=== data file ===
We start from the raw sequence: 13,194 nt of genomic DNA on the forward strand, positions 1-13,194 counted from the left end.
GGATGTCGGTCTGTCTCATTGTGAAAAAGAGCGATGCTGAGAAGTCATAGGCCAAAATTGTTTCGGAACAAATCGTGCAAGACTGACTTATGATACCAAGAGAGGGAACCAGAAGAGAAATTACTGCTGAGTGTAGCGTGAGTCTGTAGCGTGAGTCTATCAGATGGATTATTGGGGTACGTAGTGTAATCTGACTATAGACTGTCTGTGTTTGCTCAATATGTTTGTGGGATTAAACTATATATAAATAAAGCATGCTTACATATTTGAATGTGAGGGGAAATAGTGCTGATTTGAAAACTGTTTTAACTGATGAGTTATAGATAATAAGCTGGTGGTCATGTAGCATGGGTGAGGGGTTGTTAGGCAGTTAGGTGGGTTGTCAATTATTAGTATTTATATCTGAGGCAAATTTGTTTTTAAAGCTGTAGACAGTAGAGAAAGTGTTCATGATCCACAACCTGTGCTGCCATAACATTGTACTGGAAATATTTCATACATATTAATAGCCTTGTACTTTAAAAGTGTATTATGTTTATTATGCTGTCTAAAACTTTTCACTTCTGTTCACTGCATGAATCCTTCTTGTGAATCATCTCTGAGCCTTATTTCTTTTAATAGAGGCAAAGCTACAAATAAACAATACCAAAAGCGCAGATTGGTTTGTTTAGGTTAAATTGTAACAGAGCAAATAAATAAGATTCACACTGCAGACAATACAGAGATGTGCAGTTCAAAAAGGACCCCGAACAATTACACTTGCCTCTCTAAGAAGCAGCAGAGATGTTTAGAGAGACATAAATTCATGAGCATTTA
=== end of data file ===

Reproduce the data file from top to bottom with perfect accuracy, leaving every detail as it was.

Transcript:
We start from the raw sequence: 13,194 nt of genomic DNA on the forward strand, positions 1-13,194 counted from the left end.
GGATGTCGGTCTGTCTCATTGTGAAAAAGAGCGATGCTGAGAAGTCATAGGCCAAAATTGTTTCGGAACAAATCGTGCAAGACTGACTTATGATACCAAGAGAGGGAACCAGAAGAGAAATTACTGCTGAGTGTAGCGTGAGTCTGTAGCGTGAGTCTATCAGATGGATTATTGGGGTACGTAGTGTAATCTGACTATAGACTGTCTGTGTTTGCTCAATATGTTTGTGGGATTAAACTATATATAAATAAAGCATGCTTACATATTTGAATGTGAGGGGAAATAGTGCTGATTTGAAAACTGTTTTAACTGATGAGTTATAGATAATAAGCTGGTGGTCATGTAGCATGGGTGAGGGGTTGTTAGGCAGTTAGGTGGGTTGTCAATTATTAGTATTTATATCTGAGGCAAATTTGTTTTTAAAGCTGTAGACAGTAGAGAAAGTGTTCATGATCCACAACCTGTGCTGCCATAACATTGTACTGGAAATATTTCATACATATTAATAGCCTTGTACTTTAAAAGTGTATTATGTTTATTATGCTGTCTAAAACTTTTCACTTCTGTTCACTGCATGAATCCTTCTTGTGAATCATCTCTGAGCCTTATTTCTTTTAATAGAGGCAAAGCTACAAATAAACAATACCAAAAGCGCAGATTGGTTTGTTTAGGTTAAATTGTAACAGAGCAAATAAATAAGATTCACACTGCAGACAATACAGAGATGTGCAGTTCAAAAAGGACCCCGAACAATTACACTTGCCTCTCTAAGAAGCAGCAGAGATGTTTAGAGAGACATAAATTCATGAGCATTTA